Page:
E-Print Network [OSTI]

EPRI's role as the research organization of the electric power industry, in coordination with potential user industries, is to 1) define the viability of candidate electrification technologies by monitoring the state-of-the-art and continuously...

Harry, I. L.

1982-01-01T23:59:59.000Z

325

Health costs associated with the mining, transport and combustion of coal in the steam-electric industry  

Science Journals Connector (OSTI)

... rarely takes into account factors other than the market value of the commodities1,2. The costs of such decisions to society in general are rarely considered. Some of these ... of such decisions to society in general are rarely considered. Some of these costs are environmental: for example, disposal of industrial waste has often been free. Others ...

L. A. Sagan

1974-07-12T23:59:59.000Z

326

Innovative Utility Pricing for Industry  

E-Print Network [OSTI]

INNOVATIVE UTILITY PRICING FOR INDUSTRY James A. Ross Drazen-Brubaker &Associates, Inc. St. Louis, Missouri ABSTRACT The electric utility industry represents only one source of power available to industry. Al though the monopolistic... structure of the electric utility industry may convey a perception that an electric utility is unaffected by competition, this is an erroneous perception with regard to in dustry. Electric utilities face increased compe tition, both from other utilities...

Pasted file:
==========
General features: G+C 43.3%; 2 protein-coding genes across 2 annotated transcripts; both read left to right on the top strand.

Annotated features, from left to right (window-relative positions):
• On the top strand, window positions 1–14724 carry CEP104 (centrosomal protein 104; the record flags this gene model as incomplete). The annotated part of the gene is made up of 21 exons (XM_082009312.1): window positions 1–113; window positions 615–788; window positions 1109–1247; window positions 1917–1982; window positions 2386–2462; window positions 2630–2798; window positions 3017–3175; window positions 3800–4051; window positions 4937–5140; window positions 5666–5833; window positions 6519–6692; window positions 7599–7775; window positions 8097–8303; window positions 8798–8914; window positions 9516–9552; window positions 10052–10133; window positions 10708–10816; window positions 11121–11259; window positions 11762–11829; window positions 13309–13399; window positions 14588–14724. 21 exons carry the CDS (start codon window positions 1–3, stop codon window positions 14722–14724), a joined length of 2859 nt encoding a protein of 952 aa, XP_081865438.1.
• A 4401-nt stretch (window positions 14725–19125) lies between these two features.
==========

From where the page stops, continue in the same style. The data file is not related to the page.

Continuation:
Ross, J. A.

327

Incentives to Accelerate the Penetration of Electricity in the Industrial Sector by Promoting New Technologies: A French Experiment  

E-Print Network [OSTI]

as costly and does not recover markedly, needs will only be wasteful of energy : this stems from a long period approximately 340 to 350 TWh. However, the French of low oil prices, as well as the still limited park of power stations (especially hydro-electric...-quarters of its energy mainly in the situation is least possible recourse to oil form of liquid hydro-carbons. National resources imports. On this basis, continuous recourse to were scarce -no oil, a little gas and coal, and electricity for new applications...

Bouchet, J.; Froehlich, R.

1983-01-01T23:59:59.000Z

328

Electric car Gasoline car  

E-Print Network [OSTI]

ENAC/ Electric car (Renault) Gasoline car (competitors) Gasoline car (Renault) Market shares of an electric vehicle? Electric car (Renault) Gasoline car (competitors) Gasoline car (Renault) Market shares preference survey with choice situation contexts involving gasoline cars (Renault and competitors

329

3rd World Congress on Industrial Process Tomography, Banff, Canada Non Iterative Inversion Method for Electrical Resistance,  

E-Print Network [OSTI]

Method for Electrical Resistance, Capacitance and Inductance Tomography for Two Phase Materials materials. For ERT, we assume as measured data the (dc) resistance matrix between electrodes in contact resistance tomography (ERT) is used to reconstruct the conductivity distribution inside a material. The ERT

Lionheart, Bill

330

Jay Apt, Paulina Jaramillo, and Stephen Rose Carnegie Mellon Electricity Industry Center (CEIC)'s RenewElec Project  

E-Print Network [OSTI]

the mix of energy sources in a way that is clean, reliable, affordable and sustainable · Creating Mellon Founda5on U.S. Department of Energy Electric Power Research Ins5tute Heinz plants. ­ Municipal solid waste-to-energy. ­ Landfill methane. · Geothermal: heated water from

McGaughey, Alan

331

Uranium industry annual 1998  

SciTech Connect (OSTI)